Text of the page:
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Oakland novelist Jess Mowry, who has acted as "Apollo's" mentor, shepherded into book form the six vivid stories that comprise this auspicious, if awkward, debut. The stories, all dealing with the disillusionments and dangers of growing up black in the inner city, are essentially thin and unvaryingly predictable and sentimental. "Four Wolves and a Panther" tells of a lonely white kid, ignored by his family, who yearns to be black—and culminates in a "surprise" ending that won't surprise anybody. "Jungle Game" grafts an unbelievable plot onto a dreamy boy's willed identification with a black panther (a recurring image) abused by its keeper at the city zoo. Other pieces are similarly marred by hyperbole, though Apollo produces some gritty dramatic effects in two tales of teenagers lured into drug-related violence: "Trash Walks" and (especially) "Bad Boyz," the latter of which hums with a surrealistic intensity that's briefly reminiscent of Richard Wright. Is there talent here? Absolutely—in Apollo's ability to move a story swiftly toward its conclusion, in sharp observations of his neighborhoods' blighted lunar landscapes, and in his precocious and obviously genuine obsession with important social issues and tensions. But his people aren't real yet: All his male protagonists are either grossly overweight or sleekly, gracefully muscular; his women are either nagging mothers or docile girlfriends; his white characters, with a single exception, racist imbeciles. This isn't what life is like; it's what life seems like to a sensitive preadolescent.
Mowry was surely right to encourage Apollo to write fiction—and Gloria Naylor was as surely wrong to include his work in her Best Short Stories by Black Writers. What this promising young writer needs now is, simply, more practice writing; less premature praise; and more stringent editing.
— Robert L. Allen, Ph.D., senior editor, The Black Scholar, and coeditor of Brotherman: The Odyssey Of Black Men In America
"Despite the international fascination with hip-hop culture, few have written about it from the inside. Not only has fifteen-year-old Apollo given us the goods, he has produced some first-rate prose as well. By the time he's twenty he'll put us all out of business."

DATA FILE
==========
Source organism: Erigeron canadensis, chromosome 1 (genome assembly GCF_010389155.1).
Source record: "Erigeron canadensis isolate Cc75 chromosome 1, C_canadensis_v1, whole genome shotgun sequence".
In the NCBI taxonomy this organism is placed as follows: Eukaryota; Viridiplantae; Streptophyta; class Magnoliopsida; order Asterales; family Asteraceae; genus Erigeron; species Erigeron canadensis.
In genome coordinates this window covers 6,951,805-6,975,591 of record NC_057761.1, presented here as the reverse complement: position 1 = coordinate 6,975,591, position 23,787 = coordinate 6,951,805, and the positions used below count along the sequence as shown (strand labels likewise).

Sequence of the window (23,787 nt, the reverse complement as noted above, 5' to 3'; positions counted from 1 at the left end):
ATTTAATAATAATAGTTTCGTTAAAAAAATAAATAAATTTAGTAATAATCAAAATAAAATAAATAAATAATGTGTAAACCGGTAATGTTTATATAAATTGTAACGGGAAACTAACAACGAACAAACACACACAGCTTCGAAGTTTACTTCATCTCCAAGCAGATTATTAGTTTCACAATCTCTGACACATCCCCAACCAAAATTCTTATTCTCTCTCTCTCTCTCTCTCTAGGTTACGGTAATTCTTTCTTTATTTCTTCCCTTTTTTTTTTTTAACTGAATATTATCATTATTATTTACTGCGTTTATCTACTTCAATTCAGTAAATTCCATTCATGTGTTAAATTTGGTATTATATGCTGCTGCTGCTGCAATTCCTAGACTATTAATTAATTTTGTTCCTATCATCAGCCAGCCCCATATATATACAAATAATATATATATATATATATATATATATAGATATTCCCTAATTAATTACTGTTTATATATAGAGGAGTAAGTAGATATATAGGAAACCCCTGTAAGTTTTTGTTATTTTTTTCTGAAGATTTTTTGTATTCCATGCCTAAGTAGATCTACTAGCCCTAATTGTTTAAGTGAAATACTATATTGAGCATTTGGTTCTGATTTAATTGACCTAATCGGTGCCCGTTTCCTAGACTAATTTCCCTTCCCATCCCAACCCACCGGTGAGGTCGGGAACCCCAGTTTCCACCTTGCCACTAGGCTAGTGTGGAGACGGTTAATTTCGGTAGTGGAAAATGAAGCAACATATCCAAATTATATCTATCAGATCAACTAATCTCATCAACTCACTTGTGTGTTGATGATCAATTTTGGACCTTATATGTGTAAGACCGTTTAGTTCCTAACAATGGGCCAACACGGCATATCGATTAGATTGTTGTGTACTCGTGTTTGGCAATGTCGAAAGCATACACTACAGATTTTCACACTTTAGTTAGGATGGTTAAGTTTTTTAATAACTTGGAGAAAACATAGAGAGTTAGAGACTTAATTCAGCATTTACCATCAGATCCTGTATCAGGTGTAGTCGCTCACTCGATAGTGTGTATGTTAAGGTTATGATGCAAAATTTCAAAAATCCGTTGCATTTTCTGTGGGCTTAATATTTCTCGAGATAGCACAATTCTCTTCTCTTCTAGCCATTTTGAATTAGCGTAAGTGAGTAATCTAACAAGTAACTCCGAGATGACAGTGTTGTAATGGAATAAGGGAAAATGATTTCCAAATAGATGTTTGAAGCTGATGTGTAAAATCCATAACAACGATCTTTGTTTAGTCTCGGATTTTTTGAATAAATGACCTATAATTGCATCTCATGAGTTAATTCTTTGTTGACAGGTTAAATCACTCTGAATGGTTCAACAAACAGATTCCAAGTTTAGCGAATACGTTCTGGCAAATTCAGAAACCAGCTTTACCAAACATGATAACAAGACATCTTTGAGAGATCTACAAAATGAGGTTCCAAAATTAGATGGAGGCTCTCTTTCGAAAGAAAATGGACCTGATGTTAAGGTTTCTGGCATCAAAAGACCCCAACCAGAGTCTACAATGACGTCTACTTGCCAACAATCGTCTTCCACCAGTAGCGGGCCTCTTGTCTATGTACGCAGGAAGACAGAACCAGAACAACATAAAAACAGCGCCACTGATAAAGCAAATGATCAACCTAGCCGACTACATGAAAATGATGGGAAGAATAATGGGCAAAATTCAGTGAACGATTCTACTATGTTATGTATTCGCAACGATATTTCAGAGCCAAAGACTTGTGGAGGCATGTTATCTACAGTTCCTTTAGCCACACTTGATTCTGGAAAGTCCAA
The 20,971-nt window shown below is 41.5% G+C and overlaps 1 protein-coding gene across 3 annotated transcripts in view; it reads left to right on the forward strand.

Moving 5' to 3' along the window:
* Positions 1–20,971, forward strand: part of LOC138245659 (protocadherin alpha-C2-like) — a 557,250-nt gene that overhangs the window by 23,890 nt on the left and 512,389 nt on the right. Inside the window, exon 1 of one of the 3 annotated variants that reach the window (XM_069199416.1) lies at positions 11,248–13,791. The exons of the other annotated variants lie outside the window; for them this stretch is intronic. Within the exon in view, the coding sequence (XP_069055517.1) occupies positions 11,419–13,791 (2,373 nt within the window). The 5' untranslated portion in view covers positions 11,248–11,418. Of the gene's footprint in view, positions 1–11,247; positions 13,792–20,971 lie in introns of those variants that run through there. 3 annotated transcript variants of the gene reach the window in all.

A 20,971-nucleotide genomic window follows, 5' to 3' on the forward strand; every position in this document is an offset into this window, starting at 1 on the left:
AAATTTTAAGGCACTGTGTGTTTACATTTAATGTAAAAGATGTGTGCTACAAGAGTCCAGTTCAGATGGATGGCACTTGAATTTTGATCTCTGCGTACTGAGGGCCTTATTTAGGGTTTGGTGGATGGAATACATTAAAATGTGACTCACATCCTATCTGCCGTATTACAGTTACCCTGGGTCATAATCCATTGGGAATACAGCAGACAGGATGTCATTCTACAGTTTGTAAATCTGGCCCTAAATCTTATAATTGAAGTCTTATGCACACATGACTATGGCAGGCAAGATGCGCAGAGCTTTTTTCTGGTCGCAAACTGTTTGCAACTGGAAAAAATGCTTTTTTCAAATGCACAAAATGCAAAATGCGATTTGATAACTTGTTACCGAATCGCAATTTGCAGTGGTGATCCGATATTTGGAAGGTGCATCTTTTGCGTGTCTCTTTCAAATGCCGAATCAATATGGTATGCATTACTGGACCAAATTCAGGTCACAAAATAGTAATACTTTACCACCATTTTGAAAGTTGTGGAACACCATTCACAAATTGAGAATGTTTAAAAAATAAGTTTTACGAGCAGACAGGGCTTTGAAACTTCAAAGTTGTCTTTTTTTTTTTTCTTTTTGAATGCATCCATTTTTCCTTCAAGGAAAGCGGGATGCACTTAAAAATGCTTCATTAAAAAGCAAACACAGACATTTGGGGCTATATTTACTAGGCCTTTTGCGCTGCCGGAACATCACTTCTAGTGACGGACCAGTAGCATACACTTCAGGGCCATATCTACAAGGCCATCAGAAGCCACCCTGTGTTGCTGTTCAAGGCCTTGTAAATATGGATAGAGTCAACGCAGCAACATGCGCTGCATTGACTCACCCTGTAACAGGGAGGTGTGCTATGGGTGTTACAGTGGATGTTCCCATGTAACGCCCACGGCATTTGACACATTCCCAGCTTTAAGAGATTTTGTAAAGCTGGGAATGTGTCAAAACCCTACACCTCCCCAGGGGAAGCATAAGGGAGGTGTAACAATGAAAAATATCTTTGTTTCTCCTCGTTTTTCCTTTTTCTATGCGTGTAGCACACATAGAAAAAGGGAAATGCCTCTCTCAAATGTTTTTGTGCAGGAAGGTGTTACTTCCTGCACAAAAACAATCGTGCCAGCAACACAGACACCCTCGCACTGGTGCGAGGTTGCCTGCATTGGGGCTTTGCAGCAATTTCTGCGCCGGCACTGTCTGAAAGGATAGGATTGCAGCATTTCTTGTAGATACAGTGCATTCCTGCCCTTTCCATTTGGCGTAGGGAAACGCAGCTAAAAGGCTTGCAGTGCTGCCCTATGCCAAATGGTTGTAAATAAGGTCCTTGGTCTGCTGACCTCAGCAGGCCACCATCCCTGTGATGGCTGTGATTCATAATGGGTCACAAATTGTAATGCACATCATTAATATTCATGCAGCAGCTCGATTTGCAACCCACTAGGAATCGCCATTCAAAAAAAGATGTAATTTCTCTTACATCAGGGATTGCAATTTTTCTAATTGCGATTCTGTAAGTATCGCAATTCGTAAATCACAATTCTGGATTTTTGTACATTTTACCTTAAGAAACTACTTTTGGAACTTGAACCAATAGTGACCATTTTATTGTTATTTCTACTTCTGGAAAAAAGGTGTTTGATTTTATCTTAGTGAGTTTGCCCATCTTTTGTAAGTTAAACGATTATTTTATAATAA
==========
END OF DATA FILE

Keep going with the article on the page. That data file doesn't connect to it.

— Ishmael Reed
"Apollo's characters are heir to a kind of cynicism only the ghetto can breed. Concrete Candy is an often startling view inside the mind of a talented fifteen-year-old writer grappling with questions of race, identity, and social justice in his young world, a world all too soon scarred by American nihilism." — Cheo Tyehimba, coauthor of The Ghetto Solution
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Posted January 23, 2000
Apollo was only 13 when he wrote these stories and they are all on tha real! This book speaks! I liked tha stories 'Trash Walks' because the white boy is really the bravest Panther of all. 'Jungle Game' is a magic story about boys who dream of somehow escaping tha innercity, and 'Trash Walks' is a wake-up call that kids are dying. 'Blackbirder' is a sweet story telling us that so much of tha 'history' we are taught is really European history, and 'Bad Boyz' tells us what being a real black man SHOULD be all about. I hope to see many more books by this majorly-talented young Brother!Was this review helpful? Yes NoThank you for your feedback. Report this reviewThank you, this review has been flagged.